In an effort to “desertify” our yard, I’ve been planting more Southwest natives. One of them is Parry’s penstemon (Penstemon parryi). It hails from southern Arizona and the Mexican state of Sonora where it grows along washes and in canyons. It’s a popular landscaping plant in Arizona but, for some unfathomable reason, quite difficult to find here in Northern California. Here you have an easy-to-grow plant that’s drop-dead gorgeous when in bloom, you’d think California nurseries would be eager to sell it—especially as we’re being told by the powers that be to abandon our lawns and switch to drought-tolerant plants.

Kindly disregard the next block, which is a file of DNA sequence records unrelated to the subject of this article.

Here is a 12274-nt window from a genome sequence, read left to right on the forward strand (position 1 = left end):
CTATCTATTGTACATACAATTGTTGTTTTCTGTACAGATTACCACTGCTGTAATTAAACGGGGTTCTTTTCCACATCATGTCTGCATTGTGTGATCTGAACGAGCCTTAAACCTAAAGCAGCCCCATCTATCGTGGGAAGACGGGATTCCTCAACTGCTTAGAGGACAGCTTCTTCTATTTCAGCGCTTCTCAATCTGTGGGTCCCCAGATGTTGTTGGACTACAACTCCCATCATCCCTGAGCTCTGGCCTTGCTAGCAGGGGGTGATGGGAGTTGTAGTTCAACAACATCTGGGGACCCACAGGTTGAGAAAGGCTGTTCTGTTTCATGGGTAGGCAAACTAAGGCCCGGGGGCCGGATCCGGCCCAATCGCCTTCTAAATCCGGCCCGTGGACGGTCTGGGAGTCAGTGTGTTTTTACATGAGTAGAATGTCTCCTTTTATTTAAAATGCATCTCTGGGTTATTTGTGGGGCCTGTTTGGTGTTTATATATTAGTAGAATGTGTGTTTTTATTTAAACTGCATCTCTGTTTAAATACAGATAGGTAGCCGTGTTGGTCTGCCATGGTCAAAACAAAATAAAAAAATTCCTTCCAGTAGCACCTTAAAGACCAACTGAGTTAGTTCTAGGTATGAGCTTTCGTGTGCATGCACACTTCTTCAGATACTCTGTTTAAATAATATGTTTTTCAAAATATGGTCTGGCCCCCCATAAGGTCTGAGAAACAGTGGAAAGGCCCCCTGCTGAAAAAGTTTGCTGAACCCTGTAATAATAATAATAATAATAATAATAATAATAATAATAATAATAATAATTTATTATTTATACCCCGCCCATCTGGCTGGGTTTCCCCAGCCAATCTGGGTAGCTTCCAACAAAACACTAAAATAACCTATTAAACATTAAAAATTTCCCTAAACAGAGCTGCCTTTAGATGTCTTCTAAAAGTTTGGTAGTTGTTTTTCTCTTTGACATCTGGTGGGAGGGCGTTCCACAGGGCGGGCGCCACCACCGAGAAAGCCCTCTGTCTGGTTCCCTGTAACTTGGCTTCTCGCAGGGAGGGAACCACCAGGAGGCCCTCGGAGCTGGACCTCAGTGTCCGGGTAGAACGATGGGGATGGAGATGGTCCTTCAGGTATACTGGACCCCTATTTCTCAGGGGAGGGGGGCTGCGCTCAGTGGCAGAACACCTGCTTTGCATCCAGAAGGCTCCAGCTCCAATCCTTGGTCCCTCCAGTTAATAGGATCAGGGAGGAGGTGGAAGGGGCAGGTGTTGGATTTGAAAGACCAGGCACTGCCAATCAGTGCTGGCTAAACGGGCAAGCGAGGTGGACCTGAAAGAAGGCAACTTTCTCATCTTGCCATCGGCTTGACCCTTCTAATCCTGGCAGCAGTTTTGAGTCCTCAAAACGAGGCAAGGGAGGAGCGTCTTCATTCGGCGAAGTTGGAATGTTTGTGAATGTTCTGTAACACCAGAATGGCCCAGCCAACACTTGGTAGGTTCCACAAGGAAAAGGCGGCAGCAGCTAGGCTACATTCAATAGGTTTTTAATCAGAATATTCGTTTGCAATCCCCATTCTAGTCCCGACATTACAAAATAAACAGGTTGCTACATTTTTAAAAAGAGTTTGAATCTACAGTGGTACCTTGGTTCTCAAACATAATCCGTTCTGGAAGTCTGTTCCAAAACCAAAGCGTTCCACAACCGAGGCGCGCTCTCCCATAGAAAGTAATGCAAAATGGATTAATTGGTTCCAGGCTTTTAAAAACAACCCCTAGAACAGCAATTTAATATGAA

Unfortunately, availability remains problematic in our neck of the woods. I bought my specimen at a UC Davis Arboretum plant sale; the plant list for their upcoming sale tomorrow (Saturday, March 15) shows that they still carry it and I will pick one another one.
However, there is one problem with Penstemon parryi. It became very obvious this week when we had two solid days of high winds.
LEFT: Upright flower stalks 10 days ago as the flowers were just beginning to open
RIGHT: Flattened stalks after high winds
The flowers are borne on slender 2-3 ft. stalks that emerge from the 6-8 in. rosette of gray-green leaves. Before the winds, the flower stalks were standing tall and proud. After the wind, not so much—now they are extending out horizontally, almost lying flat against the driveway.
This doesn’t distract from the cheery beauty of the flowers but I’d still rather have the upright stalks back.
My hope is that as the clump matures and produces more flower stalks, they will hold each other up so they don’t flop over as much. I will report back next year!